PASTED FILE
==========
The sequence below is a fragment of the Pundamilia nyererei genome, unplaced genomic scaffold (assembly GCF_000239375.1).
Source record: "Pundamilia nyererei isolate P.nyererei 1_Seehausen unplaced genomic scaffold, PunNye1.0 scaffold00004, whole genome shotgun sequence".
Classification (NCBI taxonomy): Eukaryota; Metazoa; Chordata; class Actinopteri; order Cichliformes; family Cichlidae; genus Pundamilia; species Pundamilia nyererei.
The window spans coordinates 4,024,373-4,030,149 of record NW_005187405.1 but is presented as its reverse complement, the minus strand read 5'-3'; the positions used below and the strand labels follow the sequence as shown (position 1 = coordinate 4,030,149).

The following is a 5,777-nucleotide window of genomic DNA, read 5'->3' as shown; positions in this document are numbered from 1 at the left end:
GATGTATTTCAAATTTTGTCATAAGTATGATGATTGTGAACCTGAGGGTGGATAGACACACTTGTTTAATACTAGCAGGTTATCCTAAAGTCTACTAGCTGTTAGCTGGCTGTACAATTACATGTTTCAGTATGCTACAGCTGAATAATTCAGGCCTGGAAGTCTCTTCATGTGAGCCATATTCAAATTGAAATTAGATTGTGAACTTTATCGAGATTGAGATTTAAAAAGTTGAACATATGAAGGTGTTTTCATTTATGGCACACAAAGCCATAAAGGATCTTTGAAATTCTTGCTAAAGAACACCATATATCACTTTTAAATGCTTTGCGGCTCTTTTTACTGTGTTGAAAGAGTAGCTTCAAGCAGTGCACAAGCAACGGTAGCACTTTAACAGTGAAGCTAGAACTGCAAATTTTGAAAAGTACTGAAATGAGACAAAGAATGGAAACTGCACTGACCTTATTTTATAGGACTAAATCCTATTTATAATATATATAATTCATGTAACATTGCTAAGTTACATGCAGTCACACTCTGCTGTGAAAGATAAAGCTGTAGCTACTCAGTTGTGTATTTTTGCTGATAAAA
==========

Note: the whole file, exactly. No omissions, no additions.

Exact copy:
The sequence below is a fragment of the Pundamilia nyererei genome, unplaced genomic scaffold (assembly GCF_000239375.1).
Source record: "Pundamilia nyererei isolate P.nyererei 1_Seehausen unplaced genomic scaffold, PunNye1.0 scaffold00004, whole genome shotgun sequence".
Classification (NCBI taxonomy): Eukaryota; Metazoa; Chordata; class Actinopteri; order Cichliformes; family Cichlidae; genus Pundamilia; species Pundamilia nyererei.
The window spans coordinates 4,024,373-4,030,149 of record NW_005187405.1 but is presented as its reverse complement, the minus strand read 5'-3'; the positions used below and the strand labels follow the sequence as shown (position 1 = coordinate 4,030,149).

The following is a 5,777-nucleotide window of genomic DNA, read 5'->3' as shown; positions in this document are numbered from 1 at the left end:
GATGTATTTCAAATTTTGTCATAAGTATGATGATTGTGAACCTGAGGGTGGATAGACACACTTGTTTAATACTAGCAGGTTATCCTAAAGTCTACTAGCTGTTAGCTGGCTGTACAATTACATGTTTCAGTATGCTACAGCTGAATAATTCAGGCCTGGAAGTCTCTTCATGTGAGCCATATTCAAATTGAAATTAGATTGTGAACTTTATCGAGATTGAGATTTAAAAAGTTGAACATATGAAGGTGTTTTCATTTATGGCACACAAAGCCATAAAGGATCTTTGAAATTCTTGCTAAAGAACACCATATATCACTTTTAAATGCTTTGCGGCTCTTTTTACTGTGTTGAAAGAGTAGCTTCAAGCAGTGCACAAGCAACGGTAGCACTTTAACAGTGAAGCTAGAACTGCAAATTTTGAAAAGTACTGAAATGAGACAAAGAATGGAAACTGCACTGACCTTATTTTATAGGACTAAATCCTATTTATAATATATATAATTCATGTAACATTGCTAAGTTACATGCAGTCACACTCTGCTGTGAAAGATAAAGCTGTAGCTACTCAGTTGTGTATTTTTGCTGATAAAA